October 1, 2014

State falling short on cancer prevention efforts

ACS logo

ACS logo

The American Cancer Society is calling on Wisconsin lawmakers to make a number of improvements it argues would help with efforts to combat the disease.

The ACS has released its annual report on state policies that deal with cancer-prevention and treatment efforts. It finds Wisconsin failing to meet recommended benchmarks in nine of the 12 areas the group examines, which include funding for screening programs, along with access to Medicaid programs and palliative care. The grades are based on a red-yellow-green scale, with green indicating a state meets or exceeds benchmarks. Wisconsin earned a green in three areas for its high tobacco tax rate of $2.52 per pack of cigarettes, its statewide indoor smoking ban, and for having an effective pain management policy for cancer patients.

While the state earned a “red” designation in five categories, Sara Sahli with the ACS Cancer Action Network singled out two areas in particular they believe the state needs to focus on for improvement; tobacco prevention and control funding and state-mandated Physical Education requirements for youth.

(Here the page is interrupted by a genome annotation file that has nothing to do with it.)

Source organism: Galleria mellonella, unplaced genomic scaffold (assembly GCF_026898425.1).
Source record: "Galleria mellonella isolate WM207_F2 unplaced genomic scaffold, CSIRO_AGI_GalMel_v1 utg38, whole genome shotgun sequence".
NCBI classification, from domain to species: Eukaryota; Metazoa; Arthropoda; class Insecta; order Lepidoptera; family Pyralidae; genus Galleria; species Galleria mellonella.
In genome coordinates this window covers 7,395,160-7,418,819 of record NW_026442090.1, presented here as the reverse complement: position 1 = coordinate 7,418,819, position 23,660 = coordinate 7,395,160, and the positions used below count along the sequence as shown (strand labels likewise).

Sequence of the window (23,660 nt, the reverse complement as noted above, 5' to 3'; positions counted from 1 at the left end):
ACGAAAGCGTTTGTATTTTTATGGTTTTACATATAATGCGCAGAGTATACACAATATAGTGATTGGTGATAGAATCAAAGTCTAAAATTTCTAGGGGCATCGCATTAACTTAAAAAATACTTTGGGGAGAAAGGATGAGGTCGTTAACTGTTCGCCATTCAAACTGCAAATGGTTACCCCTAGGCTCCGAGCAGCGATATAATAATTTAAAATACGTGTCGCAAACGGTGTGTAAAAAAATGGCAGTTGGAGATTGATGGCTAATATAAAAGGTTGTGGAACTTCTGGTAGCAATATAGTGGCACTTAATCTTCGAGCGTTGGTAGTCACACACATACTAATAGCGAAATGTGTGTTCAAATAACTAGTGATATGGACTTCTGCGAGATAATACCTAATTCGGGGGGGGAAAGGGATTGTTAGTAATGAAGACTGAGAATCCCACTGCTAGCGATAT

Sahli says the state needs to dramatically increase the funding it provides for tobacco control and prevention efforts. While the Centers for Disease Control recommends Wisconsin spend $57 million a year on those efforts, the state currently only provides about $5.2 million in funding. She says that’s down 66 percent since 2009.

As for P.E. classes, Sahli says they want the state to require 30 minutes a day of physical education for elementary students and 45 minutes daily for middle and high school students. Currently, the state only requires three days a week and sets no minimum time requirement.

Nationally, no states met all 12 of the benchmarks the organization measured.